EUGENE MULLIN, attorney at law, Bradford, a member of the firm of Mullin & Mullin, is one of the most able criminal lawyers in the county of McKean. He is a native of the Empire State, born in Monroe county, a son of Timothy and Catherine (Wallace) Mullin, natives of Ireland, where they were married. Of their seven children, all save one daughter, were born in America. They came to the United States, and first located in Monroe county, N. Y.; then in 1846 moved to McKean county, Penn., and settled in Annin township, where they still live. Mr. Eugene Mullin was reared on a farm, receiving his early education in the schools at Turtle Point, in Annin township. His first occupation for his own account was teaching, but having chosen the profession of law, he entered the office of John C. Backus, at Smethport, and in 1876 was admitted to the bar at that place. He first opened an office at Port Allegany, but removed to Bradford, where he has since lived. He has met with marked success in criminal cases. He makes an able plea before a jury, stating the case with such clearness and force as to generally carry the jury with him. His arguments are convincing, and his own conviction of the justice of his client's claims makes him, for the time, oblivious of all else but the point at issue. Mr. Mullin was married in Cedar Falls, Iowa, in 1864, to Mary C. Harding, a native of Canada, of Scotch descent, daughter of John Harding, and they have a family of five children: T. F. Mullin, John, Wallace, Edward and Francis. Mr. Mullin and his family are members of the Catholic Church. In politics he is a Democrat.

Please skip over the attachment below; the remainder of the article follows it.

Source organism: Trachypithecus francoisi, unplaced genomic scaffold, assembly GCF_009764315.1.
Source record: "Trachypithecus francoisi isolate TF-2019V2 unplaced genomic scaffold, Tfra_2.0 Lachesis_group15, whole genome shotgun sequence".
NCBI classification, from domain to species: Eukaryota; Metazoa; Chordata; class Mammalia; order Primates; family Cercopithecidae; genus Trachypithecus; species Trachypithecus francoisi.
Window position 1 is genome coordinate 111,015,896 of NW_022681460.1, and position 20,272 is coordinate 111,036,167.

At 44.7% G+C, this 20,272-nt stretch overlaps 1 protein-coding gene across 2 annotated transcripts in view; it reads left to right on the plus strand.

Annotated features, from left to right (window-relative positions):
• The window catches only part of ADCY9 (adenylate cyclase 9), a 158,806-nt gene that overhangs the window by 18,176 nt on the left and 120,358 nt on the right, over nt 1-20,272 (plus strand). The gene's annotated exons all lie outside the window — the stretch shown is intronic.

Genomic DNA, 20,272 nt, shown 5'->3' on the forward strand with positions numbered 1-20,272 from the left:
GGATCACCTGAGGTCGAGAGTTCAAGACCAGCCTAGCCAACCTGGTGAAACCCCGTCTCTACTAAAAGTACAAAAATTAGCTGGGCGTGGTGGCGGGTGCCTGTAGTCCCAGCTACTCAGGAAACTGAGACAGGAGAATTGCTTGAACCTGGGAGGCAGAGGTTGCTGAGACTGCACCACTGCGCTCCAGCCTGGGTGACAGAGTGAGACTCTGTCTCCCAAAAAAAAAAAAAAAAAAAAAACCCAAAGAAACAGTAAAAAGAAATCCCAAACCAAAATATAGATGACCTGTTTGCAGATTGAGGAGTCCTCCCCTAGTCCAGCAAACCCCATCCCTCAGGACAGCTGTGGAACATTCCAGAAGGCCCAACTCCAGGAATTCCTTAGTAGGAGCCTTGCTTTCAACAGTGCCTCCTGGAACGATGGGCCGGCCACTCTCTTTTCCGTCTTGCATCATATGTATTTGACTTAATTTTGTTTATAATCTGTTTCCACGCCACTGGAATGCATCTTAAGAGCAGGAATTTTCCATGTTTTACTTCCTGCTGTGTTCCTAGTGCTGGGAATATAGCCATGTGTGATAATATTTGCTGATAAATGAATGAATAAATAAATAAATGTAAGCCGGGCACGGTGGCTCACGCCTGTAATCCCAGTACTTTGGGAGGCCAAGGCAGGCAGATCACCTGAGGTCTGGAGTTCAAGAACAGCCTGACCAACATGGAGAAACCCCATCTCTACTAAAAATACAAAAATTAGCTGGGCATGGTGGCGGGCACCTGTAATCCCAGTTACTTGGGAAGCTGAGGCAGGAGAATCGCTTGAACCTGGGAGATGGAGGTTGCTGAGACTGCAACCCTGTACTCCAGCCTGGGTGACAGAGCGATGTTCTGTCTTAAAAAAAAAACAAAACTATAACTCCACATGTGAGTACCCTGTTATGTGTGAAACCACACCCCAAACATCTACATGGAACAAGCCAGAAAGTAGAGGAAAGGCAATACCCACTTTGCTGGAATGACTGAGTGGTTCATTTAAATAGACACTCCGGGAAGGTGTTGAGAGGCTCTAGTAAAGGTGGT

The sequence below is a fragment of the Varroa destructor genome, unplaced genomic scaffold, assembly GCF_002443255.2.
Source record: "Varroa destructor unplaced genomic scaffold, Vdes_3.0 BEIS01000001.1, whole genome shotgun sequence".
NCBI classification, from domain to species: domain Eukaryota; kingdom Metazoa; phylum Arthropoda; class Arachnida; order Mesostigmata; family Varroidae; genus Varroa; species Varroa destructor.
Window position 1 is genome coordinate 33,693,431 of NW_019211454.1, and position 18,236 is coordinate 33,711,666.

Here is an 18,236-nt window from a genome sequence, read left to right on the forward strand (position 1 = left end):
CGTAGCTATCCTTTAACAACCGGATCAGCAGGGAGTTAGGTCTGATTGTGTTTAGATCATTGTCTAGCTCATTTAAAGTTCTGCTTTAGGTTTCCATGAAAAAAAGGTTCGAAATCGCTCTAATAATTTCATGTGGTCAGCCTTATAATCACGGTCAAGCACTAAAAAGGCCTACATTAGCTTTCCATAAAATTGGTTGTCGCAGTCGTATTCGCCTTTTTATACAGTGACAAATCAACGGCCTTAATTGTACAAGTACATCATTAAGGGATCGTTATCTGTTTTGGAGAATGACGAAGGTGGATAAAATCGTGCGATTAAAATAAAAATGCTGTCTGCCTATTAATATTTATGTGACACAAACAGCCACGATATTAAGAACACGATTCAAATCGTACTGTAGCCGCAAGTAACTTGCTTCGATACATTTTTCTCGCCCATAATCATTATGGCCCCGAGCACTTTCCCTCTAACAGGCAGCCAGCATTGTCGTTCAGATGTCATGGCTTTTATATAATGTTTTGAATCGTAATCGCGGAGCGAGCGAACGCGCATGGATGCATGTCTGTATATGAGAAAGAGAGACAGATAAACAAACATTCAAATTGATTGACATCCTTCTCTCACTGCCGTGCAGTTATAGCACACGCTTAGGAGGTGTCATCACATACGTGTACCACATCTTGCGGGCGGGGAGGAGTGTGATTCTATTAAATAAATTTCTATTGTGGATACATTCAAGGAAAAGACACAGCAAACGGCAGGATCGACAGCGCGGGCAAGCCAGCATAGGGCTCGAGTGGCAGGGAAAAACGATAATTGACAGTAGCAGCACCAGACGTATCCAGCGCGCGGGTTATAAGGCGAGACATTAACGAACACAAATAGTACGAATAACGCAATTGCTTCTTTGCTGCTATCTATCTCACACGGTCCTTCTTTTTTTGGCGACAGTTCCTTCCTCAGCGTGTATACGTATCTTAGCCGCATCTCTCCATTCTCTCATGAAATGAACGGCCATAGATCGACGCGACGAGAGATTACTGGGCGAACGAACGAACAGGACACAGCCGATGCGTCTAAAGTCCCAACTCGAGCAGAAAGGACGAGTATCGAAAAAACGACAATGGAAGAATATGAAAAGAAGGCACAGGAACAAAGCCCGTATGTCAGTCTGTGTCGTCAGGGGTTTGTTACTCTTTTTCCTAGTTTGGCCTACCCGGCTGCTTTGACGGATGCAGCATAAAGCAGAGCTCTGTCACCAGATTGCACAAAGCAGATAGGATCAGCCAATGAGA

P. MULQUEEN, proprietor of the United States Hotel, Bradford, was born in Ireland in 1848, a son of Thomas and Jane (Hennessy) Mulqueen, also natives of Erin. In 1865 he came to America, learning and working at the boiler maker's trade at Titusville, Penn. He subsequently went to New York State and opened a hotel at Hornellsville, where he remained until 1875, when he came to McKean county and carried on a hotel at Tarport, six years, and in 1877 removed to Bradford, where he has since conducted the United States Hotel, and is, besides, the owner of thirteen producing oil wells. Mr. Mulqueen was married, November 18, 1873, to Miss Rose A. Biggins, and they have had nine children, two of whom are dead. Mr. Mulqueen and his family are members of the Catholic Church.